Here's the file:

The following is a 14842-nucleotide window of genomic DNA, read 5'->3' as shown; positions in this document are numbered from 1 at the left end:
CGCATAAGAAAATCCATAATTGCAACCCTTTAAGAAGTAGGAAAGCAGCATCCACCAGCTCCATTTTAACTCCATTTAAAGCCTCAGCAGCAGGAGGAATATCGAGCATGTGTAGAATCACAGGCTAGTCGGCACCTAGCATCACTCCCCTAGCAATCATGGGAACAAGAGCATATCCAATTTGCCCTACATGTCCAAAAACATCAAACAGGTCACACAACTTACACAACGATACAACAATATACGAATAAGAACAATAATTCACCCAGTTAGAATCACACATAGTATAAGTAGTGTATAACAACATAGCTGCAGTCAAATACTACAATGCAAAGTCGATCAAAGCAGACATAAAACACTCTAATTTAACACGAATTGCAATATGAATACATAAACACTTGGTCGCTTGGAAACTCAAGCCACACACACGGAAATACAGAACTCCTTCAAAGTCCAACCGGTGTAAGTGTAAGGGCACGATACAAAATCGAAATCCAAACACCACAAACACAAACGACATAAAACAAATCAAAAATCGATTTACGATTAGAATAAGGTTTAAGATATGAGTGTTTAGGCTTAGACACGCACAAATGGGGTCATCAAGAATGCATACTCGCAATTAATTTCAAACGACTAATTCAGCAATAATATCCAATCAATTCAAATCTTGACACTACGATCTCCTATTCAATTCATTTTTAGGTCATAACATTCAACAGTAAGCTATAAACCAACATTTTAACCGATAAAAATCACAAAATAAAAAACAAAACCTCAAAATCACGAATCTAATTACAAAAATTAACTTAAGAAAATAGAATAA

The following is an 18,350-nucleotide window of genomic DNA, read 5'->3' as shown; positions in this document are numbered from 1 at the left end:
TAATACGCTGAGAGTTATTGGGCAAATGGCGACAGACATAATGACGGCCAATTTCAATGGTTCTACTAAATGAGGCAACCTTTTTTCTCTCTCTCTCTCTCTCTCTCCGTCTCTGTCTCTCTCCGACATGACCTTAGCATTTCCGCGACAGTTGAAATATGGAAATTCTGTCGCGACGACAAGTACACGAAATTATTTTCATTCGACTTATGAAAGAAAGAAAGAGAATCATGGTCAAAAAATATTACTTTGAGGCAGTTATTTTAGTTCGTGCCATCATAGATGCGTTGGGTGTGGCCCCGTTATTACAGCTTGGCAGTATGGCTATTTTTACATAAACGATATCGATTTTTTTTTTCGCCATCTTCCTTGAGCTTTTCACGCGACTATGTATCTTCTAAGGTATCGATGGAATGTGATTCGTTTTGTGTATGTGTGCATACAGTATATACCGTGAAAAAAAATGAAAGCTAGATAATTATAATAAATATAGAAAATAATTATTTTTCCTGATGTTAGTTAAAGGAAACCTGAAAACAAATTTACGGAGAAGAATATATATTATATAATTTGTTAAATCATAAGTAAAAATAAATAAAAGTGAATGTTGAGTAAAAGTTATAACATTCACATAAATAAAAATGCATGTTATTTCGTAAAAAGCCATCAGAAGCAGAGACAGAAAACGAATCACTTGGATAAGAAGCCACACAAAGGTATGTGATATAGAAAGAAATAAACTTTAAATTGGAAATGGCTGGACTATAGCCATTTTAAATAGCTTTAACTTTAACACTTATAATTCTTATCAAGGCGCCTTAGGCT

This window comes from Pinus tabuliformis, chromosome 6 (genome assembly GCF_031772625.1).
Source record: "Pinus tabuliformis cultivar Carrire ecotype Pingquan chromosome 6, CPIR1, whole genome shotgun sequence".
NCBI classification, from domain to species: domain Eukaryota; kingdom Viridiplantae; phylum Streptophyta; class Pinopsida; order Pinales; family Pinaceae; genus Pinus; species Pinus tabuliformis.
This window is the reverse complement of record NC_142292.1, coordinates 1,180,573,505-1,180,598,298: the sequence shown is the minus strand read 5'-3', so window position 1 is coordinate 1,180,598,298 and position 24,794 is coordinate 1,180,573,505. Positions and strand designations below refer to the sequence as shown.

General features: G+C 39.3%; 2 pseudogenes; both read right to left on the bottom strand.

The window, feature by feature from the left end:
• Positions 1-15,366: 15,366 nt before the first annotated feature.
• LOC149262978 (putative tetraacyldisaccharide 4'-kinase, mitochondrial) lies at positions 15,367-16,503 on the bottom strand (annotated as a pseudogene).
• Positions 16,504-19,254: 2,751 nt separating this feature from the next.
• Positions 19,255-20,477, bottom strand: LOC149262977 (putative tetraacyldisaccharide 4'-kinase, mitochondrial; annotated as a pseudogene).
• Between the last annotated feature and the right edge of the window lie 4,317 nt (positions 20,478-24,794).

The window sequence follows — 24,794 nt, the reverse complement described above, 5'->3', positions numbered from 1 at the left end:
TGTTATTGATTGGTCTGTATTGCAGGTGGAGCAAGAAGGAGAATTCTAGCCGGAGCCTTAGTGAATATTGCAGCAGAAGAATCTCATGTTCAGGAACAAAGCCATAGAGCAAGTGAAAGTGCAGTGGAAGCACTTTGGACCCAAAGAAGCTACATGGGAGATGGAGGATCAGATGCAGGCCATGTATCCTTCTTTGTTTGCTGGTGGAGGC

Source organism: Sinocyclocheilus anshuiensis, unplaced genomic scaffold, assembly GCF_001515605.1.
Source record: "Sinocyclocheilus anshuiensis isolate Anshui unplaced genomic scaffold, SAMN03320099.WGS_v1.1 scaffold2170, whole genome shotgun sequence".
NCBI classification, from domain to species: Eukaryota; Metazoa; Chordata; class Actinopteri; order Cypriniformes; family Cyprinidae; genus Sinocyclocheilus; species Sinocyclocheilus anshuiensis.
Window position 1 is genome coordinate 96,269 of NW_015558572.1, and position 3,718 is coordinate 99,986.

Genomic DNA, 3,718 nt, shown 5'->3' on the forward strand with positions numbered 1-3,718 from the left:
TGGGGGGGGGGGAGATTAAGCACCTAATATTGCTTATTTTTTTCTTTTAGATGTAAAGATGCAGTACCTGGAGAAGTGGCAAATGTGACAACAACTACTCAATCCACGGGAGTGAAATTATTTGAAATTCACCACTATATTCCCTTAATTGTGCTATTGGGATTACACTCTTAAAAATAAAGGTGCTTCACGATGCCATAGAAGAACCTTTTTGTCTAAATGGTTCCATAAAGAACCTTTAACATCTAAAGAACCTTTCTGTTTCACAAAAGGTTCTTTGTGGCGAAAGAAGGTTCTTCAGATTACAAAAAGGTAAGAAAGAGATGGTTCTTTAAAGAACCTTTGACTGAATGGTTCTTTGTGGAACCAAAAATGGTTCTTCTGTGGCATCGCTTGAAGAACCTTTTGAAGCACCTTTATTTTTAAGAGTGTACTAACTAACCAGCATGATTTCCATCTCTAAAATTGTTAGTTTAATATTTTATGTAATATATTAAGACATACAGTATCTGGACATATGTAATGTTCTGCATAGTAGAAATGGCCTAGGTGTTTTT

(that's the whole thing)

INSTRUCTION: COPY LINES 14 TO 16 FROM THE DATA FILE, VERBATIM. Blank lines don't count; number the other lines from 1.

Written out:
• Positions 19,255-20,477, bottom strand: LOC149262977 (putative tetraacyldisaccharide 4'-kinase, mitochondrial; annotated as a pseudogene).
• Between the last annotated feature and the right edge of the window lie 4,317 nt (positions 20,478-24,794).

The window sequence follows — 24,794 nt, the reverse complement described above, 5'->3', positions numbered from 1 at the left end: